Wi-Fi has made it a lot easier to live more comfortably and without so many cables in our homes, as evidenced by the popularity of devices like smart TVs, speakers and thermostats. It’s also made it easier to live safer, thanks to the rollout of Wi-Fi-connected security cameras in recent years, including Netgear’s Arlo Pro, Google’s Nest Cam and Amazon’s Ring video doorbell.
But while these and other Wi-Fi cameras can be easier to install, the pros say they come with tradeoffs that suffer in comparison to a full-fledged security camera system that’s wired via ethernet cables to a dedicated hard drive or network video recorder (NVR).
An NVR system records video sent from IP (internet protocol) cameras using Cat5 or Cat6 Ethernet cable with RJ45 plugs. An NVR system with PoE (power over ethernet) ethernet ports is
preferred, because it eliminates the need for an extra electrical cord to power the camera; with PoE, a single ethernet cable carries both the electrical power and the video signal.
“A wired system offers increased bandwidth for data throughput,” says Louis Wood, owner of DefendItYourself.com, a San Antonio-based online retailer of surveillance products. “This means you get higher resolution footage and a higher frames per second rate than wireless cameras.”
And that produces better image detail and clarity — important criteria that can help prosecute a burglar or trespasser on your property. “Hardwired cameras also keep data off your Wi-Fi network, preventing it from being bogged down and decreasing your Wi-Fi speed,” Wood adds.
“The best benefits of wired systems are that they are more secure, don’t require batteries and have fewer connectivity issues,” Paul Selby, vice-president of sales and marketing at Edgeworth Security in Pittsburgh, says.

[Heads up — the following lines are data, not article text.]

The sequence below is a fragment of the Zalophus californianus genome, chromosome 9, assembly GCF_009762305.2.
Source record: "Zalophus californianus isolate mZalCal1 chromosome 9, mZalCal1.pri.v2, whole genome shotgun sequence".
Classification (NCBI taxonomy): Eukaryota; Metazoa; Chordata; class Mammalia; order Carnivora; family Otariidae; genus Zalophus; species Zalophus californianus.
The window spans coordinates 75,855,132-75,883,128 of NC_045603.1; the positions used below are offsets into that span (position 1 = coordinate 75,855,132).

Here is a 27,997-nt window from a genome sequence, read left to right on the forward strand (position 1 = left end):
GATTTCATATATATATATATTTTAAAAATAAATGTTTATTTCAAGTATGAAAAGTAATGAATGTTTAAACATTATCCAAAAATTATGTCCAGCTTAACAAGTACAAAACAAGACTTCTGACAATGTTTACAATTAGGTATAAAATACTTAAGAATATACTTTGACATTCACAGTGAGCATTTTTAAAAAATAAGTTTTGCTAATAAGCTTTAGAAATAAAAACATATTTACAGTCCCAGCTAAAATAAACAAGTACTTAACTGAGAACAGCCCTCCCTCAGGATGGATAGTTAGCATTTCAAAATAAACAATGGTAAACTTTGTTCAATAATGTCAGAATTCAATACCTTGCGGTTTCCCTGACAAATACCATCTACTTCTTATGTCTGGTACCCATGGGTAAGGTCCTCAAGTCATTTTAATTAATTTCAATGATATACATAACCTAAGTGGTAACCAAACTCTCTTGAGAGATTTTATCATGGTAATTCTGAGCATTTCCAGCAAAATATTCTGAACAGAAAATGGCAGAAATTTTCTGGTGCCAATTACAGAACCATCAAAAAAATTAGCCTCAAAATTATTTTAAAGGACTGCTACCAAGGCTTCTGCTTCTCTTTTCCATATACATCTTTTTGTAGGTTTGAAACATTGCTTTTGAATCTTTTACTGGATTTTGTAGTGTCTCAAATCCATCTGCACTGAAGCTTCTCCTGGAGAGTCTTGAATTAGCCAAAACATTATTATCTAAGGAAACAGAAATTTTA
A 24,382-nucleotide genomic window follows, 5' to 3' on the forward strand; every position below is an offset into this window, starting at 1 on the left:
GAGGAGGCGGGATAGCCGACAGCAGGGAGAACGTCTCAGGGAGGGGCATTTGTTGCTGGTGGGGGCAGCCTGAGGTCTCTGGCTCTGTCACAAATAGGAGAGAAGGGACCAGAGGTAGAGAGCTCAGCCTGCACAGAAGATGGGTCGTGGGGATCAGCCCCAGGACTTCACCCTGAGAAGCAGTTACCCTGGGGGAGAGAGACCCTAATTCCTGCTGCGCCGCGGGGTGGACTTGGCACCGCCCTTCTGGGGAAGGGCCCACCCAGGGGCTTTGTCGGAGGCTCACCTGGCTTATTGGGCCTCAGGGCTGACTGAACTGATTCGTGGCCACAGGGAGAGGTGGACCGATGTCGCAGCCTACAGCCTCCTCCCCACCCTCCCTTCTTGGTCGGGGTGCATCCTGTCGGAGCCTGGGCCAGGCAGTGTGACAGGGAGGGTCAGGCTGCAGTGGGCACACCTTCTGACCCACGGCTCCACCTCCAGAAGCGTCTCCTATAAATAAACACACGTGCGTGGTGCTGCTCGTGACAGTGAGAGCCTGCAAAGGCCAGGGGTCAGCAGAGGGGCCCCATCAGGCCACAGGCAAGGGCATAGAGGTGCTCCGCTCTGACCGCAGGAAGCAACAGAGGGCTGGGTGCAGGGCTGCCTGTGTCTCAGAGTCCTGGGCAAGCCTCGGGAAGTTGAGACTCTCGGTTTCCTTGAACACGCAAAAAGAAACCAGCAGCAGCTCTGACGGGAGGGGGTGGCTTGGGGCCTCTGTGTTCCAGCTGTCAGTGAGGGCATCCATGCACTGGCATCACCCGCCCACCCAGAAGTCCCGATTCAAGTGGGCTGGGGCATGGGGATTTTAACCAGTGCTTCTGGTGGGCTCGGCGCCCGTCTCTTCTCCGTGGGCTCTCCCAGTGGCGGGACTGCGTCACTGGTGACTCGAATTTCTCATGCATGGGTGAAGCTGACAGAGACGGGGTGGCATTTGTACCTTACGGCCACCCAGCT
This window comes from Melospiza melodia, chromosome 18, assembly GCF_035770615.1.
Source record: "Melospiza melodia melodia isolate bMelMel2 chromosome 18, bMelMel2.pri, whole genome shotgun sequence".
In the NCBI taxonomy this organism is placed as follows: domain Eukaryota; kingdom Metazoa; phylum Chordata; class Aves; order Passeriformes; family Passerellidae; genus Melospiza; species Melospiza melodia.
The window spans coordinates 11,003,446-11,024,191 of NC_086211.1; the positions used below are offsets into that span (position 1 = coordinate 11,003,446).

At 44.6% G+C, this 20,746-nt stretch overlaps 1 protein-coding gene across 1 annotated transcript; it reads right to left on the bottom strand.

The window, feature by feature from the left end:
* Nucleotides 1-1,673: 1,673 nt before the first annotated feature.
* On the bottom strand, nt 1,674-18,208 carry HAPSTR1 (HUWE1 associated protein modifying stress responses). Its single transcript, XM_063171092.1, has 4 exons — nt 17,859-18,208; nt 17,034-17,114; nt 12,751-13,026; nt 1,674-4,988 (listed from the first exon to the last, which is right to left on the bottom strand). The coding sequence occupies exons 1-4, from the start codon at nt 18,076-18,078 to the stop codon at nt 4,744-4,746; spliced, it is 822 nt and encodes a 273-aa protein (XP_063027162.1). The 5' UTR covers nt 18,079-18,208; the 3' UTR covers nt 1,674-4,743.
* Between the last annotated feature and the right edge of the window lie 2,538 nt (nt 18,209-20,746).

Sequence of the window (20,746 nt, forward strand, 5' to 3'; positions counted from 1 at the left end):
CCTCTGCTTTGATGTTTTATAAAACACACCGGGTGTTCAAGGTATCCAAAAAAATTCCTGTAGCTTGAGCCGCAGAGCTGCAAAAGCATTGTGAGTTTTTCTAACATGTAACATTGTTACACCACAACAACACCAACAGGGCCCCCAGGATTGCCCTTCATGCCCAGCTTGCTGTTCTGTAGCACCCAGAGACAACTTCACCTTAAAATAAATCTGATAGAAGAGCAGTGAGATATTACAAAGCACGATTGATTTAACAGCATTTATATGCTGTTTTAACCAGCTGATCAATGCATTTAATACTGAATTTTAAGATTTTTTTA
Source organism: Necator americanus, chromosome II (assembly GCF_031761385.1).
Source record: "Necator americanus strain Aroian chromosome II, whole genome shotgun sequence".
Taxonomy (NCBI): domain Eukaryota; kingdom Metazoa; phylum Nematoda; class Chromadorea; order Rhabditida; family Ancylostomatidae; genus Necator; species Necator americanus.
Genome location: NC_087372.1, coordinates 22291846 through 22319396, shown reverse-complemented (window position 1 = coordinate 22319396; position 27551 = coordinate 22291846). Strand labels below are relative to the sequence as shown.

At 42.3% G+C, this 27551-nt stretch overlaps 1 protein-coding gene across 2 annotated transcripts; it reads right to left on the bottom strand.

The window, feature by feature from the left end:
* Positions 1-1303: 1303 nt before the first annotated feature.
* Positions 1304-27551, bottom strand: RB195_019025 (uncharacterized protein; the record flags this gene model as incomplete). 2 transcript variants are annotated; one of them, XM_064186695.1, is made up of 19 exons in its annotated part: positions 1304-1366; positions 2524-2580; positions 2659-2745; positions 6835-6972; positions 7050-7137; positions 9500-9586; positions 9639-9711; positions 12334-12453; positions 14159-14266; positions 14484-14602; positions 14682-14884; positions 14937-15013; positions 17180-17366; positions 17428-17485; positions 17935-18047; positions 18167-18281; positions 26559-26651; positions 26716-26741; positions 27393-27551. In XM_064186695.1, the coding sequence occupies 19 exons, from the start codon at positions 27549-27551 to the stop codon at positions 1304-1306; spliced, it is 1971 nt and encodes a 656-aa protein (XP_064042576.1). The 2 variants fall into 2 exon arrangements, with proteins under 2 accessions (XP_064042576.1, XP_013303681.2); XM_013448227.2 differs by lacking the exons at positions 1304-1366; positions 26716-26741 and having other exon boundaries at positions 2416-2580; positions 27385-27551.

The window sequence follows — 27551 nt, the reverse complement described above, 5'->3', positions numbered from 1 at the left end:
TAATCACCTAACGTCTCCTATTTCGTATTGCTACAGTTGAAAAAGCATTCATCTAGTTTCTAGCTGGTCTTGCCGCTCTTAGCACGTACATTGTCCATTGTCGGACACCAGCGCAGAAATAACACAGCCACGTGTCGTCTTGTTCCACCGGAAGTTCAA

Wi-Fi cameras have other liabilities, too, says Maurizio Pejoves, director of P&O Global Technologies, a video surveillance system provider located in Miami/Lauderdale by the Sea. One is that many require you to pay for a cloud backup service where the recorded video is stored.
“Also, wireless cameras run on batteries that need to be recharged eventually. It’s easier for bad actors to hack into a wireless camera system,” Pejoves says.
Plus, Wi-Fi cameras can have high latency issues, “which causes a delay in how long it takes for the signal to go from your camera to your NVR or app,” notes Pejoves. “You want to be able to see what’s going on inside or outside your house in real time, which a wired system can provide.”
The downside to a wired system is the wired part: you’ll have to run typically long ethernet cables through your home’s interiors (or across its exterior) from the NVR to each camera.
“But if you have legitimate security concerns and believe you are a target for burglary, home invasion or other potential threats, then you need to look at a system that provides the greatest security posture for your family, which is usually a wired system,” adds Selby.
At bare minimum, Wood and Pejoves says a hardwired system should include:
- an NVR with at least one terabyte of local storage and built-in PoE power for your cameras;
- four or more outdoor-rated cameras (that can be installed indoors or outdoors), each with at two megapixels or greater and each offering a wide field of vision with at least 75 feet of infrared illumination;
- a free smartphone app for offsite viewing;
- free and easy retrieval of recorded video; and
- reliable technical support and a good warranty (at least one year).
Expect to pay $500 and up for these specs (not including installation). Recommended system manufacturers include Hikvision, Dahua, Sony, Axis and Hanwha Techwin (note that these systems may be branded under a different name but often include these makes of cameras and NVRs).
Installing the system yourself can save hundreds, although it will likely require climbing a ladder to mount any outdoor cameras and knowing how to configure the equipment.
“Be sure to mount the cameras high enough to be out of reach but not so high that you only capture the tops of heads. And mount your cameras in visible places to act as a crime deterrent,” Wood says.